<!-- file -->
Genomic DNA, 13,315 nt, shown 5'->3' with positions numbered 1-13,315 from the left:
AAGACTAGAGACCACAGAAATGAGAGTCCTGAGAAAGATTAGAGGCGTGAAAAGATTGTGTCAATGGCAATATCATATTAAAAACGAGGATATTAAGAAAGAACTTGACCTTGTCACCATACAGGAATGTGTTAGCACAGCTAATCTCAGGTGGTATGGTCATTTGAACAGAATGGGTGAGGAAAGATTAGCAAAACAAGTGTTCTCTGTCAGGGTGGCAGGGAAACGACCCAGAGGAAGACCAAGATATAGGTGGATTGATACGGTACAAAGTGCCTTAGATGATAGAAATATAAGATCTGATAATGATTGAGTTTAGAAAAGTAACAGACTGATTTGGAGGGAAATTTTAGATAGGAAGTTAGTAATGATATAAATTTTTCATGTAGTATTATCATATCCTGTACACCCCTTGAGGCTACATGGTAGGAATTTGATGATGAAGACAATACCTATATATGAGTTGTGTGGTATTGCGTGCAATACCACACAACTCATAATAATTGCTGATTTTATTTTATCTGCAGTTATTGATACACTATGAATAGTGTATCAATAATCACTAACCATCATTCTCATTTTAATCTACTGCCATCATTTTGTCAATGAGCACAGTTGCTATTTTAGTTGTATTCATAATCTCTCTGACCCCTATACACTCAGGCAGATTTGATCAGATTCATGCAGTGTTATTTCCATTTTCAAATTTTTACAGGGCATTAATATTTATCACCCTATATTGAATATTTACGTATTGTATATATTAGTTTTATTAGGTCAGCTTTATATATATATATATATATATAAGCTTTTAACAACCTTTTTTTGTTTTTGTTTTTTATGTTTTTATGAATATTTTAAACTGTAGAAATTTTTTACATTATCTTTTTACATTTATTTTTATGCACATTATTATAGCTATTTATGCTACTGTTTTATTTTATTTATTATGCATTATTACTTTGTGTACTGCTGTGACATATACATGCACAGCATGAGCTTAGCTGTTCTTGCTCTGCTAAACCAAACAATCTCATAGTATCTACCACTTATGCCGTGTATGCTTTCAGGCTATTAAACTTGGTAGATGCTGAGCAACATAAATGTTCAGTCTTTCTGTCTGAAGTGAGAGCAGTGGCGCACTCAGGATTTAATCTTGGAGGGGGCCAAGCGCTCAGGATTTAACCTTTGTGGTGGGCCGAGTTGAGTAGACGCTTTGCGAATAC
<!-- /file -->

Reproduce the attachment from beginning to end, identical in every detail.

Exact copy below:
Genomic DNA, 13,315 nt, shown 5'->3' with positions numbered 1-13,315 from the left:
AAGACTAGAGACCACAGAAATGAGAGTCCTGAGAAAGATTAGAGGCGTGAAAAGATTGTGTCAATGGCAATATCATATTAAAAACGAGGATATTAAGAAAGAACTTGACCTTGTCACCATACAGGAATGTGTTAGCACAGCTAATCTCAGGTGGTATGGTCATTTGAACAGAATGGGTGAGGAAAGATTAGCAAAACAAGTGTTCTCTGTCAGGGTGGCAGGGAAACGACCCAGAGGAAGACCAAGATATAGGTGGATTGATACGGTACAAAGTGCCTTAGATGATAGAAATATAAGATCTGATAATGATTGAGTTTAGAAAAGTAACAGACTGATTTGGAGGGAAATTTTAGATAGGAAGTTAGTAATGATATAAATTTTTCATGTAGTATTATCATATCCTGTACACCCCTTGAGGCTACATGGTAGGAATTTGATGATGAAGACAATACCTATATATGAGTTGTGTGGTATTGCGTGCAATACCACACAACTCATAATAATTGCTGATTTTATTTTATCTGCAGTTATTGATACACTATGAATAGTGTATCAATAATCACTAACCATCATTCTCATTTTAATCTACTGCCATCATTTTGTCAATGAGCACAGTTGCTATTTTAGTTGTATTCATAATCTCTCTGACCCCTATACACTCAGGCAGATTTGATCAGATTCATGCAGTGTTATTTCCATTTTCAAATTTTTACAGGGCATTAATATTTATCACCCTATATTGAATATTTACGTATTGTATATATTAGTTTTATTAGGTCAGCTTTATATATATATATATATATATAAGCTTTTAACAACCTTTTTTTGTTTTTGTTTTTTATGTTTTTATGAATATTTTAAACTGTAGAAATTTTTTACATTATCTTTTTACATTTATTTTTATGCACATTATTATAGCTATTTATGCTACTGTTTTATTTTATTTATTATGCATTATTACTTTGTGTACTGCTGTGACATATACATGCACAGCATGAGCTTAGCTGTTCTTGCTCTGCTAAACCAAACAATCTCATAGTATCTACCACTTATGCCGTGTATGCTTTCAGGCTATTAAACTTGGTAGATGCTGAGCAACATAAATGTTCAGTCTTTCTGTCTGAAGTGAGAGCAGTGGCGCACTCAGGATTTAATCTTGGAGGGGGCCAAGCGCTCAGGATTTAACCTTTGTGGTGGGCCGAGTTGAGTAGACGCTTTGCGAATAC